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Article
Publication date: 7 April 2015

Kimie Harada, Takeo Hoshi, Masami Imai, Satoshi Koibuchi and Ayako Yasuda

This paper aims to understand Japan’s financial regulatory responses after the global financial crisis and recession. Japan’s post-crisis reactions show two seemingly…

Abstract

Purpose

This paper aims to understand Japan’s financial regulatory responses after the global financial crisis and recession. Japan’s post-crisis reactions show two seemingly opposing trends: collaboration with international organizations to strengthen the regulation to maintain financial stability, and regulatory forbearance for the banks with troubled small and medium enterprise [SME] borrowers. The paper evaluates the responses by the Japanese financial regulators in five areas (Basel III, stress tests, over-the-counter [OTC] derivatives regulation, recovery and resolution planning and banking policy for SME lending) and concludes that the effectiveness of the new regulations for financial stability critically depends on the willingness of the regulators to use the new tools.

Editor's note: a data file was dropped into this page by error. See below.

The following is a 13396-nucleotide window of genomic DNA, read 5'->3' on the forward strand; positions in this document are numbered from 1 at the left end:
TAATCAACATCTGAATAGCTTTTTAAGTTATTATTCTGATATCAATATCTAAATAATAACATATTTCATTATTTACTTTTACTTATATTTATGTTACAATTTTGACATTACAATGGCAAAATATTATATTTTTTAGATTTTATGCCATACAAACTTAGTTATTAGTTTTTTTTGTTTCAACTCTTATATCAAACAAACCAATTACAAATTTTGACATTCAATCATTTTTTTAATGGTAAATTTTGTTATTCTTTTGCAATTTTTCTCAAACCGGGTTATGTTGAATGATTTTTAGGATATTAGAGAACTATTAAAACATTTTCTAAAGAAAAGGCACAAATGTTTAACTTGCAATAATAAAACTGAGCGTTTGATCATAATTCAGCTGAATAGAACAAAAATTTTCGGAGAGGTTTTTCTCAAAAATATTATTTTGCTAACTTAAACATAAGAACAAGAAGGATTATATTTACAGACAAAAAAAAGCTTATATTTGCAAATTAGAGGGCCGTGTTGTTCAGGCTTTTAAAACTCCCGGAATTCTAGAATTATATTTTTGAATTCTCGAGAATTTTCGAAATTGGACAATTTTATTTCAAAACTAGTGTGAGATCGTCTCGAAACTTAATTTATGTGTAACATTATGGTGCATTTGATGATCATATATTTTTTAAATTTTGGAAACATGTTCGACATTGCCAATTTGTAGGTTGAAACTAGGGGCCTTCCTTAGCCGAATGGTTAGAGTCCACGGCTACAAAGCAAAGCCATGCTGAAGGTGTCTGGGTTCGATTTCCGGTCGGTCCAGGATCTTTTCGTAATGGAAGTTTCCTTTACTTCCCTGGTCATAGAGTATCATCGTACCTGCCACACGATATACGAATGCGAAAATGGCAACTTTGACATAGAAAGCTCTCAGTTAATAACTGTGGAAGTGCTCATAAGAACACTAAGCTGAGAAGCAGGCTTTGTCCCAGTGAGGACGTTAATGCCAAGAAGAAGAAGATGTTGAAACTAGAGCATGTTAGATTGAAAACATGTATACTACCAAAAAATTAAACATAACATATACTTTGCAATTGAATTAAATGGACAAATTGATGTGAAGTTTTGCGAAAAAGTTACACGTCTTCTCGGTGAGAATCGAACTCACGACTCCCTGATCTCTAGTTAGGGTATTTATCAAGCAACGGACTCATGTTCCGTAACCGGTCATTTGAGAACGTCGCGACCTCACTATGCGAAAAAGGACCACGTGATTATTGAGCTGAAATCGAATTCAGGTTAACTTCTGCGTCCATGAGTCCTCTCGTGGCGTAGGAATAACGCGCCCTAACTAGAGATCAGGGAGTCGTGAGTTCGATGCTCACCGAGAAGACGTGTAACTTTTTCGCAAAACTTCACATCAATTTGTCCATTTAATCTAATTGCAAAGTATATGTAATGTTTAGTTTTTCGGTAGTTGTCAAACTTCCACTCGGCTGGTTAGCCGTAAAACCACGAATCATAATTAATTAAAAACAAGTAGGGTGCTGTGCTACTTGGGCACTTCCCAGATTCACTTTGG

Design/methodology/approach

This report evaluates the post-crisis responses by the Japanese financial authorities in five dimensions (Basel III, stress tests, OTC derivatives regulations, recovery and resolution planning and bank supervision).

Findings

The effectiveness of the new regulations for financial stability critically depends on the willingness of the regulators to use the new tools.

Originality/value

The paper is the first attempt to evaluate the financial regulatory trends in Japan after the global financial crisis.

Details

Journal of Financial Economic Policy, vol. 7 no. 1
Type: Research Article
ISSN: 1757-6385

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